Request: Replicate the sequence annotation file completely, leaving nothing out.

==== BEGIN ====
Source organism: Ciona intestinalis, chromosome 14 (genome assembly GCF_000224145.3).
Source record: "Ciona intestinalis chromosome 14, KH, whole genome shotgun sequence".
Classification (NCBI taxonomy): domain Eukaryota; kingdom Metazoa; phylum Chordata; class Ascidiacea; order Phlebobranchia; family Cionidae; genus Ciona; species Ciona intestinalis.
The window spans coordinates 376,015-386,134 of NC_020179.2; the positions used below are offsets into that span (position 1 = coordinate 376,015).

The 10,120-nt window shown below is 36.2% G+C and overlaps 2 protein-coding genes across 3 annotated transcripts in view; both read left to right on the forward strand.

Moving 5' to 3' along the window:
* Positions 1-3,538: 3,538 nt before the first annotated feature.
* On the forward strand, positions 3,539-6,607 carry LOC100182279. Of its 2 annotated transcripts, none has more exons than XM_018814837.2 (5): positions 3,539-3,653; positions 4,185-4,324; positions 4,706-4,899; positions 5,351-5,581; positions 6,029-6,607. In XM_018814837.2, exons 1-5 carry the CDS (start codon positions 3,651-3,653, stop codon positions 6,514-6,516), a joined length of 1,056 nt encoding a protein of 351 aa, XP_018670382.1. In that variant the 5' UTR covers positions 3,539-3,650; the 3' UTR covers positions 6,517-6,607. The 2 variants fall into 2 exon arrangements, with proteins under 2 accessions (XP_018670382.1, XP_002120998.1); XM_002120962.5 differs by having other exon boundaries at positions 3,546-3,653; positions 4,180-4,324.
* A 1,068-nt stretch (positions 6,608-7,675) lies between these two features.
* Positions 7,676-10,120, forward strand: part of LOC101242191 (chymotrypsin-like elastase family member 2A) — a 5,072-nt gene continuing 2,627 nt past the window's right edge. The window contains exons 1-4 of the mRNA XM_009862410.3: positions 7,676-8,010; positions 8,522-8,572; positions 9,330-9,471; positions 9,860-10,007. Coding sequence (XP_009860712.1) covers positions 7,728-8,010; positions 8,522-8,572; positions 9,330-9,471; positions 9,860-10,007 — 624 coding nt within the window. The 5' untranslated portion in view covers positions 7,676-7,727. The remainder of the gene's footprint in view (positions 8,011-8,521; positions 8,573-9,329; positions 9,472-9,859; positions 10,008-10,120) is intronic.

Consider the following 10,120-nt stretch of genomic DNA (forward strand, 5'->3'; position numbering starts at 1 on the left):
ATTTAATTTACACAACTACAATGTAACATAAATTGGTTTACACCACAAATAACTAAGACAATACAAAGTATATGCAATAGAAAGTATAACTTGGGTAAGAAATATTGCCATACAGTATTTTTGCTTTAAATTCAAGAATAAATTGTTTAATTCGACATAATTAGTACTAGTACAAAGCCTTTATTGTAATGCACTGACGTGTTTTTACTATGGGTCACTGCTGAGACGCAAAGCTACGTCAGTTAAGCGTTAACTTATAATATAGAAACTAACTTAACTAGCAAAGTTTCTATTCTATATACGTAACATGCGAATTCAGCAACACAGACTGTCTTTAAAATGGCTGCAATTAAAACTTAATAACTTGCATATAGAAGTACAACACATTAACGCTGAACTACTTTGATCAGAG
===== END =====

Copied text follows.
Source organism: Ciona intestinalis, chromosome 14 (genome assembly GCF_000224145.3).
Source record: "Ciona intestinalis chromosome 14, KH, whole genome shotgun sequence".
Classification (NCBI taxonomy): domain Eukaryota; kingdom Metazoa; phylum Chordata; class Ascidiacea; order Phlebobranchia; family Cionidae; genus Ciona; species Ciona intestinalis.
The window spans coordinates 376,015-386,134 of NC_020179.2; the positions used below are offsets into that span (position 1 = coordinate 376,015).

The 10,120-nt window shown below is 36.2% G+C and overlaps 2 protein-coding genes across 3 annotated transcripts in view; both read left to right on the forward strand.

Moving 5' to 3' along the window:
* Positions 1-3,538: 3,538 nt before the first annotated feature.
* On the forward strand, positions 3,539-6,607 carry LOC100182279. Of its 2 annotated transcripts, none has more exons than XM_018814837.2 (5): positions 3,539-3,653; positions 4,185-4,324; positions 4,706-4,899; positions 5,351-5,581; positions 6,029-6,607. In XM_018814837.2, exons 1-5 carry the CDS (start codon positions 3,651-3,653, stop codon positions 6,514-6,516), a joined length of 1,056 nt encoding a protein of 351 aa, XP_018670382.1. In that variant the 5' UTR covers positions 3,539-3,650; the 3' UTR covers positions 6,517-6,607. The 2 variants fall into 2 exon arrangements, with proteins under 2 accessions (XP_018670382.1, XP_002120998.1); XM_002120962.5 differs by having other exon boundaries at positions 3,546-3,653; positions 4,180-4,324.
* A 1,068-nt stretch (positions 6,608-7,675) lies between these two features.
* Positions 7,676-10,120, forward strand: part of LOC101242191 (chymotrypsin-like elastase family member 2A) — a 5,072-nt gene continuing 2,627 nt past the window's right edge. The window contains exons 1-4 of the mRNA XM_009862410.3: positions 7,676-8,010; positions 8,522-8,572; positions 9,330-9,471; positions 9,860-10,007. Coding sequence (XP_009860712.1) covers positions 7,728-8,010; positions 8,522-8,572; positions 9,330-9,471; positions 9,860-10,007 — 624 coding nt within the window. The 5' untranslated portion in view covers positions 7,676-7,727. The remainder of the gene's footprint in view (positions 8,011-8,521; positions 8,573-9,329; positions 9,472-9,859; positions 10,008-10,120) is intronic.

Consider the following 10,120-nt stretch of genomic DNA (forward strand, 5'->3'; position numbering starts at 1 on the left):
ATTTAATTTACACAACTACAATGTAACATAAATTGGTTTACACCACAAATAACTAAGACAATACAAAGTATATGCAATAGAAAGTATAACTTGGGTAAGAAATATTGCCATACAGTATTTTTGCTTTAAATTCAAGAATAAATTGTTTAATTCGACATAATTAGTACTAGTACAAAGCCTTTATTGTAATGCACTGACGTGTTTTTACTATGGGTCACTGCTGAGACGCAAAGCTACGTCAGTTAAGCGTTAACTTATAATATAGAAACTAACTTAACTAGCAAAGTTTCTATTCTATATACGTAACATGCGAATTCAGCAACACAGACTGTCTTTAAAATGGCTGCAATTAAAACTTAATAACTTGCATATAGAAGTACAACACATTAACGCTGAACTACTTTGATCAGAG